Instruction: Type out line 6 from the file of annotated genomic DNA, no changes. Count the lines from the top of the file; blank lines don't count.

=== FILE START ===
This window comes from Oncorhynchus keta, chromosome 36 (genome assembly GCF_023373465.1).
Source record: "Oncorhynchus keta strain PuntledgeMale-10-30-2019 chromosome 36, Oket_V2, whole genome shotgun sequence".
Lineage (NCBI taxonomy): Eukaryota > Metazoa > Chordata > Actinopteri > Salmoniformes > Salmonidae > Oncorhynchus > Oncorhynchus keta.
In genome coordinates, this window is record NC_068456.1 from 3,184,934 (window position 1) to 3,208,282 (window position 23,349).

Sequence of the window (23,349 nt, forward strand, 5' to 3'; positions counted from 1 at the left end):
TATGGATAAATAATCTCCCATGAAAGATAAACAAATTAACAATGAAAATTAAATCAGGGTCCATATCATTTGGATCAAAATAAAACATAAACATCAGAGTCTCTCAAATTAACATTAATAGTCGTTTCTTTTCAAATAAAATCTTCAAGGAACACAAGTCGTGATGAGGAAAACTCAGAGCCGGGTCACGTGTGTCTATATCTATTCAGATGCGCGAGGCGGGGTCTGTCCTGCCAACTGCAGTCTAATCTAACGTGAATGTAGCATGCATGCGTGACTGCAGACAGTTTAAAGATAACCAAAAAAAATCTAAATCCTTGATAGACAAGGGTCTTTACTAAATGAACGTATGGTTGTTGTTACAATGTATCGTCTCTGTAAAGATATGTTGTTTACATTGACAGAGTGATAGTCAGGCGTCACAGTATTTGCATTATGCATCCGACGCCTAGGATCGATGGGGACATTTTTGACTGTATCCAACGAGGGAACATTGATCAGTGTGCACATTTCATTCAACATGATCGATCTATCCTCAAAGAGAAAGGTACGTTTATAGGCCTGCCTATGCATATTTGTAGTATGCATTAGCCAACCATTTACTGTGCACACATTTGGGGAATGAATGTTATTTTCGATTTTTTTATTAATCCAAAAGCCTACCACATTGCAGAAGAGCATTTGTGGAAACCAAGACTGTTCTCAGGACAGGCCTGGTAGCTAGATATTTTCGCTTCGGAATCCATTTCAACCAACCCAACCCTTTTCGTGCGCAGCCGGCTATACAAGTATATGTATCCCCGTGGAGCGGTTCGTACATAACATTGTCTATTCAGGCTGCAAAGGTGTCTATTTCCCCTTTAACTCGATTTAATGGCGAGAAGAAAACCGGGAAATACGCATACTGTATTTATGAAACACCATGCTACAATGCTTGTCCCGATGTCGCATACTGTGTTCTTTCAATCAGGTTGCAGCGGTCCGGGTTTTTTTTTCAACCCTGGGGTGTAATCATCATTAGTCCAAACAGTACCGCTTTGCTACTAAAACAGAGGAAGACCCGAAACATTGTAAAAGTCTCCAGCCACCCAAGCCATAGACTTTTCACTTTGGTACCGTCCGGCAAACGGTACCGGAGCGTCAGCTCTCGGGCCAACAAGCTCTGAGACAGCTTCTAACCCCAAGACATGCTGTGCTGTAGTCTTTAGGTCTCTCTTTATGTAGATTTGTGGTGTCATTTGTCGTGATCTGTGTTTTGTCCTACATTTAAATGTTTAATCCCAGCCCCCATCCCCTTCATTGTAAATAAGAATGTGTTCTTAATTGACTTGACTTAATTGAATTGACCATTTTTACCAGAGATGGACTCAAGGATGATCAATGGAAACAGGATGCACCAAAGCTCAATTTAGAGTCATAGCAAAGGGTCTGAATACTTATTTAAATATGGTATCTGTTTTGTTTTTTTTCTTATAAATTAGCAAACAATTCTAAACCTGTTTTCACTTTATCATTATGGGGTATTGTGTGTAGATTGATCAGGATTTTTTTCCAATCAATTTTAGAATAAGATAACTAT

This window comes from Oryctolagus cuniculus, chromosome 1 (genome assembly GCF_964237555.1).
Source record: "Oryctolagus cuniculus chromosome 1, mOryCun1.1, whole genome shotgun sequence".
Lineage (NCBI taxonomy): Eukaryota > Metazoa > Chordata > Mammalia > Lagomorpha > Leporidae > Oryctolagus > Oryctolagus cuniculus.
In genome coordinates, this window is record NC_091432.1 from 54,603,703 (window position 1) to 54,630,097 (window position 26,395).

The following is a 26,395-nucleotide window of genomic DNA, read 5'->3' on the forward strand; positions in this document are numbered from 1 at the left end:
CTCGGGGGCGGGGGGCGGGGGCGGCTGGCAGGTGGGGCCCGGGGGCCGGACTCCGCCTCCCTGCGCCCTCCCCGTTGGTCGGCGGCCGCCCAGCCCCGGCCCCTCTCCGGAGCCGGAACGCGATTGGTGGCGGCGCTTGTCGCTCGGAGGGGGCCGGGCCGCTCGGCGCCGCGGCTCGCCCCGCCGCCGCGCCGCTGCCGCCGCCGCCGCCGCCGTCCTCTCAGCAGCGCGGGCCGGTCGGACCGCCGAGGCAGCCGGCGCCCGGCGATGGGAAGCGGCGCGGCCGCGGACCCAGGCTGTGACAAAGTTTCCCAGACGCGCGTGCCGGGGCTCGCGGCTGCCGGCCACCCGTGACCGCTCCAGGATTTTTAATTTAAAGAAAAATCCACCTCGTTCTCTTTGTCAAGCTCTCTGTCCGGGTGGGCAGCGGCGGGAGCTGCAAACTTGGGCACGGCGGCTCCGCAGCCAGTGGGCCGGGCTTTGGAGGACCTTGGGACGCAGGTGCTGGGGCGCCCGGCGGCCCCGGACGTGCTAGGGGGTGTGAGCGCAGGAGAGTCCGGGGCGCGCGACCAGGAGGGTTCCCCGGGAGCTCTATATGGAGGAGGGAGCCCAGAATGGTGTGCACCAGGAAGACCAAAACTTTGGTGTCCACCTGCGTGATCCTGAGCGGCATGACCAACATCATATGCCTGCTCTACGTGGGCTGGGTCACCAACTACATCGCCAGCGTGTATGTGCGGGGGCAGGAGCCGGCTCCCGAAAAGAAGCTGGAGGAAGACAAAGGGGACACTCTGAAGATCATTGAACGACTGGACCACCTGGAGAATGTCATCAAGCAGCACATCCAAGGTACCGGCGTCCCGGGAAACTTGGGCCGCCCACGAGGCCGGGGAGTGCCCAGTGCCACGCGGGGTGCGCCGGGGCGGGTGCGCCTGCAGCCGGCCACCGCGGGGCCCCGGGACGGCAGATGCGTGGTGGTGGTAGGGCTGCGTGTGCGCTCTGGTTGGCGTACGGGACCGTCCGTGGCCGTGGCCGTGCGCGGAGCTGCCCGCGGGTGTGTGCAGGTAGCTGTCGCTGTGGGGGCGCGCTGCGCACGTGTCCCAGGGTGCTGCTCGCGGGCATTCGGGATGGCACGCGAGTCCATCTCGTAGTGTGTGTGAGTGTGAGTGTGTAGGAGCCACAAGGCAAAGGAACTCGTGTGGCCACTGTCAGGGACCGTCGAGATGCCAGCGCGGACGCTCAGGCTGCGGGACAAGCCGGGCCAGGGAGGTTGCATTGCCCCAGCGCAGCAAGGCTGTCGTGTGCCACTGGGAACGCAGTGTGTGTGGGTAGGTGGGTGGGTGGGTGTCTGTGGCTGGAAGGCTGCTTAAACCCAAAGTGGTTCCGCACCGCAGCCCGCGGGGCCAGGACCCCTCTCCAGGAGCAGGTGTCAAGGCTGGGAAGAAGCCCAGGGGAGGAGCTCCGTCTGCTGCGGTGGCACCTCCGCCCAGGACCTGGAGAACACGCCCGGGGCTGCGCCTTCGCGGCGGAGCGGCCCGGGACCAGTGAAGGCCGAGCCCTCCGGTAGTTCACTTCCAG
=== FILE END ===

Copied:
TATGGATAAATAATCTCCCATGAAAGATAAACAAATTAACAATGAAAATTAAATCAGGGTCCATATCATTTGGATCAAAATAAAACATAAACATCAGAGTCTCTCAAATTAACATTAATAGTCGTTTCTTTTCAAATAAAATCTTCAAGGAACACAAGTCGTGATGAGGAAAACTCAGAGCCGGGTCACGTGTGTCTATATCTATTCAGATGCGCGAGGCGGGGTCTGTCCTGCCAACTGCAGTCTAATCTAACGTGAATGTAGCATGCATGCGTGACTGCAGACAGTTTAAAGATAACCAAAAAAAATCTAAATCCTTGATAGACAAGGGTCTTTACTAAATGAACGTATGGTTGTTGTTACAATGTATCGTCTCTGTAAAGATATGTTGTTTACATTGACAGAGTGATAGTCAGGCGTCACAGTATTTGCATTATGCATCCGACGCCTAGGATCGATGGGGACATTTTTGACTGTATCCAACGAGGGAACATTGATCAGTGTGCACATTTCATTCAACATGATCGATCTATCCTCAAAGAGAAAGGTACGTTTATAGGCCTGCCTATGCATATTTGTAGTATGCATTAGCCAACCATTTACTGTGCACACATTTGGGGAATGAATGTTATTTTCGATTTTTTTATTAATCCAAAAGCCTACCACATTGCAGAAGAGCATTTGTGGAAACCAAGACTGTTCTCAGGACAGGCCTGGTAGCTAGATATTTTCGCTTCGGAATCCATTTCAACCAACCCAACCCTTTTCGTGCGCAGCCGGCTATACAAGTATATGTATCCCCGTGGAGCGGTTCGTACATAACATTGTCTATTCAGGCTGCAAAGGTGTCTATTTCCCCTTTAACTCGATTTAATGGCGAGAAGAAAACCGGGAAATACGCATACTGTATTTATGAAACACCATGCTACAATGCTTGTCCCGATGTCGCATACTGTGTTCTTTCAATCAGGTTGCAGCGGTCCGGGTTTTTTTTTCAACCCTGGGGTGTAATCATCATTAGTCCAAACAGTACCGCTTTGCTACTAAAACAGAGGAAGACCCGAAACATTGTAAAAGTCTCCAGCCACCCAAGCCATAGACTTTTCACTTTGGTACCGTCCGGCAAACGGTACCGGAGCGTCAGCTCTCGGGCCAACAAGCTCTGAGACAGCTTCTAACCCCAAGACATGCTGTGCTGTAGTCTTTAGGTCTCTCTTTATGTAGATTTGTGGTGTCATTTGTCGTGATCTGTGTTTTGTCCTACATTTAAATGTTTAATCCCAGCCCCCATCCCCTTCATTGTAAATAAGAATGTGTTCTTAATTGACTTGACTTAATTGAATTGACCATTTTTACCAGAGATGGACTCAAGGATGATCAATGGAAACAGGATGCACCAAAGCTCAATTTAGAGTCATAGCAAAGGGTCTGAATACTTATTTAAATATGGTATCTGTTTTGTTTTTTTTCTTATAAATTAGCAAACAATTCTAAACCTGTTTTCACTTTATCATTATGGGGTATTGTGTGTAGATTGATCAGGATTTTTTTCCAATCAATTTTAGAATAAGATAACTAT